(Skt.) saptabhir aupadhikair iti. upadhir ārāmavihārādiḥ. tatrabhavam aupadhikaṃ. tasyopadher abhāvān niraupadhikaṃ. satatam abhīkṣṇaṃ. samitaṃ nirantaraṃ. atra sūtraṃ. bhagavān kauśāṃbyāṃ viharati sma. ghoṣirārāme. athāyuṣmān mahācundo yena bhagavāṃs tenopasaṃkrāntaḥ. upasaṃkramya bhagavataḥ pādau śirasā vanditvā ekānte 'sthāt. ekānte sthita āyuṣmān mahācundo bhagavantam etad avocat. labhyaṃ bhadanta aupadhikaṃ puṇyakriyāvastu prajñapayituṃ mahāphalaṃ mahānuśaṃsaṃ mahādyutikaṃ mahāvaistārikaṃ. labhyaṃ cundeti bhagavāṃs tasyāvocat. saptemāni cundaupadhikāni puṇyakriyāvastūni mahāphalāni yāvan mahāvaistārikāṇi. samanvāgatasya śrāddhasya kulaputrasya vā kuladuhitur vā carato vā tiṣṭhato vā svapato vā jāgrato vā satatasamitam abhivardhata eva puṇyam upajāyata eva puṇyaṃ. katamāni sapta. iha cunda śrāddhaḥ kulaputro vā kuladuhitā vā cāturdiśāya bhikṣusaṃghāyārāmaṃ pratipādayati. idaṃ cunda prathamam aupadhikaṃ puṇyakriyāvastu mahāphalaṃ yāvan mahāvaistārikaṃ. yena samanvāgatasya kulaputrasya vā kuladuhitur vā vistareṇa yāvad upajāyata eva puṇyaṃ. punar aparaṃ cunda śrāddhaḥ kulaputro vā kuladuhitā vā tasminn evārāme vihāraṃ pratiṣṭhāpayati. idaṃ dvitīyam aupadhikaṃ puṇyakriyāvastu mahāphalaṃ yāvad upajāyata eva puṇyaṃ. punar aparaṃ cunda śrāddhaḥ kulaputro vā kuladuhitā vā tasminn eva vihāre śayanāsanaṃ prayacchati. tadyathā. mañcaṃ pīṭhaṃ bṛṣīṃ koccavaṃ bimbopadhānaṃ caturaśrakaṃ dadāti. idaṃ cunda tṛtīyam aupadhikaṃ puṇyakriyāvastu pūrvavat. punar aparaṃ cunda śrāddhaḥ kulaputro kuladuhitā vā tasminn eva vihāre dhruvabhikṣāṃ prajñāpayaty anukūlayajñām. idaṃ cunda caturtham aupadhikaṃ puṇyakriyāvastu mahāphalaṃ pūrvavat. punar aparaṃ cunda śrāddhaḥ kulaputro vā kuladuhitā vā āgantukāya gamikāya vā dānaṃ dadāti. idaṃ cunda paṃcamam aupadhikaṃ puṇyakriyāvastu pūrvavat. punar aparaṃ cunda śrāddhaḥ kulaputro vā kuladuhitā vā glānāya glānopasthāyakāya vā dānaṃ dadāti. idaṃ. ṣaṣṭham aupadhikaṃ puṇyakriyāvastu pūrvavat. punar aparaṃ cunda śrāddhaḥ kulaputro vā kuladuhitā vā yās tā bhavanti śītalikā vā vaddalikā vā vātalikā vā varṣalikā vā. tadrūpāsu śītalikāsu yāvad varṣalikāsu bhaktāni vā tarpaṇāni vā yavāgūpānāni vā tāni saṃghāyābhinirhṛtyānuprayacchati. idam āryā asmākam anārdragātrāḥ anabhivṛṣṭacīvarāḥ paribhujya sukhaṃ sparśaṃ viharaṃtu. idaṃ ca cunda saptamam aupadhikaṃ puṇyakriyāvastu mahāphalaṃ. yāvad upajāyata eva puṇyam. ebhiḥ saptabhir aupadhikaiḥ puṇyakriyāvastubhiḥ samanvāgatasya śrāddhasya kulaputrasya vā kuladuhitur vā na labhyaṃ puṇyasya pramāṇam udgrahītuṃ. etāvat puṇyaṃ vā puṇyaphalaṃ vā puṇyavipākaṃ vā. api tu bahutvāt puṇyasya mahāpuṇyaskaṃdha iti gacchatīty evamādi.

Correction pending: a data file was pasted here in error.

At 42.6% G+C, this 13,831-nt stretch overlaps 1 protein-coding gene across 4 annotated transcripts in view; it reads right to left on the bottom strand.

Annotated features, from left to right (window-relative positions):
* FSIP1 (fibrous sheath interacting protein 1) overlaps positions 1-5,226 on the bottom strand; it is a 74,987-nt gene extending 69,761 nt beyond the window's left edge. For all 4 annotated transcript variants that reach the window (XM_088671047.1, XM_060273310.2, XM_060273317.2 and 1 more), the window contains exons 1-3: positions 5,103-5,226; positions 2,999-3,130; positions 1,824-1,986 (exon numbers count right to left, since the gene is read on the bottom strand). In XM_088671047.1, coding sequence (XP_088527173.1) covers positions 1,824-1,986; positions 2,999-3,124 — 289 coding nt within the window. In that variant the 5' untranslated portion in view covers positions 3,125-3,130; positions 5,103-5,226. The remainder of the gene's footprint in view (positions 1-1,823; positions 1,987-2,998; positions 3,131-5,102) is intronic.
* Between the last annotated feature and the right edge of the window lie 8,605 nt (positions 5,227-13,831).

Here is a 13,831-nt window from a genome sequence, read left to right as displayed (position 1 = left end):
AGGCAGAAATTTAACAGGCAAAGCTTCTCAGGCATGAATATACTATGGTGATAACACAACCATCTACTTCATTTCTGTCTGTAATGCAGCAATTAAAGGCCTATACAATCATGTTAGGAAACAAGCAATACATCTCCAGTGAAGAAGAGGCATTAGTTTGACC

(Tib.) /rdzas las byung ba'i bsod nams bya ba'i dngos po bdun zhes bya ba la/ rdzas ni kun dga' ra ba dang / /gtsug lag khang la sogs pa'o/ /de las byung bas na rdzas las byung ba'o/ /rdzas de med pa ni rdzas las byung ba ma yin pa'o/ /rtag tu zhes bya ba ni yang dang yang du'o/ /rgyun mi 'chad pa ni bar chad med pa'o/ /'dir mdo ni bcom ldan 'das yul kau shAm bI na dbyangs len gyi kun dga' ra ba na bzhugs so/ /de nas tshe dang ldan pa skul byed bcom ldan 'das gal ba der song ste phyin nas bcom ldan 'das kyi zhabs la mgo bos phyag 'tshal nas phyogs gcig tu 'dug ste/ bcom ldan 'das la tshe dang ldan pa skul byed kyis 'di skad ces gsol to/ /btsun pa rdzas las byung ba'i bsod nams bgyi ba'i dngos po 'bras bu che ba phan yon che ba/ gzi brjid che brgya che ba gdags pa mchis lags sam/ bcom ldan 'das kyis de la skul byed yod do zhes bka' stsal to/ /skul byed bdun po 'di dag ni rdzas las byung ba'i bsod nams bya ba'i dngos po 'bras bu che ba nas rgya che ba'i bar dag yin te/ de dag dang ldan pa'i dad pa'i rigs kyi bu 'am rigs kyi bu mo ni rgyu yang rung 'dug kyang rung nyal yang rung mi nyal yang rung ste rtag tu rgyun mi 'chad par bsod nams mngon bar 'phel par 'gyur zhing bsod nams nye bar skye ba kho nar 'gyur ro/ /bdun gang zhe na/ skul byed 'di ni dad pa'i rigs kyi bu 'am rigs kyi bu mo phyogs bzhi'i dge slong gi dge 'dun la kun dga' ra ba 'bul bar byed de skul byed 'di ni rdzas las byung ba'i bsod nams bya ba'i dngos po 'bras bu che ba nas rgya che ba'i bar dang po yin te/ de dang ldan pa'i dad pa'i rigs kyi bu 'am rigs kyi bu mo zhes bya ba rgyas par bsod nams nye bar skye ba kho nar 'gyur zhes bya ba'i bar yin no/ /skul byed gzhan yang dad pa'i rigs kyi bu 'am rigs kyi bu mo kun dga' rab de nyid du gtsug lag khang rtsig par byed de/ 'di ni rdzas las byung ba'i bsod nams bya ba'i dngos po 'bras bu che ba gnyis pa yin pa zhes bya ba nas nye bar skye ba kho nar 'gyur zhes bya ba'i bar yin no/ /skul byed gzhan yang dad pa'i rigs kyi bu 'am rigs kyi bu mo gtsug lag khang de nyid du mal cha dang stan 'di lta ste/ khri dang khri'u dang stan nang tshangs can dang la ba dang sngas dang stan gor bu dag 'bul bar byed de/ skul byed 'di ni rdzas las byung ba'i bsod nams bya ba'i dngos po gsum pa yin zhes bya ba snga ma bzhin no/ /skul byed gzhan yang dad pa'i rigs kyi bu 'am rigs kyi bu mo gtsug lag khang de nyid du mchod sbyin rjes su mthun pa'i 'tsho ba nar mar 'bul bar byed de/ skul byed 'di ni rdzas las byung ba'i bsod nams bya ba'i dngos po 'bras bu che ba bzhi pa yin no zhes bya ba snga ma bzhin no/ /skul byed gzhan yang dad pa'i rigs kyi bu 'am rigs kyi bu mo glo bur du 'ongs pa dang 'gro ba la sbyin pa sbyin par byed de/ skul byed 'di ni rdzas las byung ba'i bsod nams bya ba'i dngos po lnga pa yin no zhes bya ba snga ma bzhin no/ /skul byed gzhan yang dad pa'i rigs kyi bu 'am rigs kyi bu mo nad pa dang nad g.yog la sbyin pa sbyin par byed de/ 'di ni rdzas las byung ba'i bsod nams bya ba'i dngos po drug pa yin zhes bya ba snga ma bzhin no/ /skul byed gzhan yang dad pa'i rigs kyi bu 'am rigs kyi bu mo lhags pa 'am yul ngan nam rlung mo che 'am char 'bab pa gang dag byung na lhags pa nas char 'bab pa'i bar de lta bu dag gi tshe skyob pa 'am thug pa rnam pa sna tshogs rnam pa mang po dag byas nas 'phags pa dag bdag gi 'di gsol la sku ma gsher ba dang chos gos la char gyis ma phog par bde ba la reg par bzhugs shig ces dge 'dun dag la 'bul bar byed de/ skul byed 'di ni rdzas las byung ba'i bsod nams bya ba'i dngos po 'bras bu che ba bdun pa yin zhes bya ba nas bsod nams nye bar skye ba kho nar 'gyur zhes bya ba'i bar snga ma bzhin no/ /rdzas las byung ba'i bsod nams bya ba'i dngos po bdun po 'di dag dang ldan pa'i dad pa'i rigs kyi bu 'am rigs kyi bu mo'i bsod nams ni bsod nams 'di tsam zhig go zhe 'am 'bras bu rnam par smin pa 'di tsam zhes tshad gzung du med kyi 'on kyang bsod nams che ba'i phyir bsod nams kyi phung po chen po zhes bya ba'i grangs su 'gro'o zhes bya ba de lta bu la sogs pa yin no/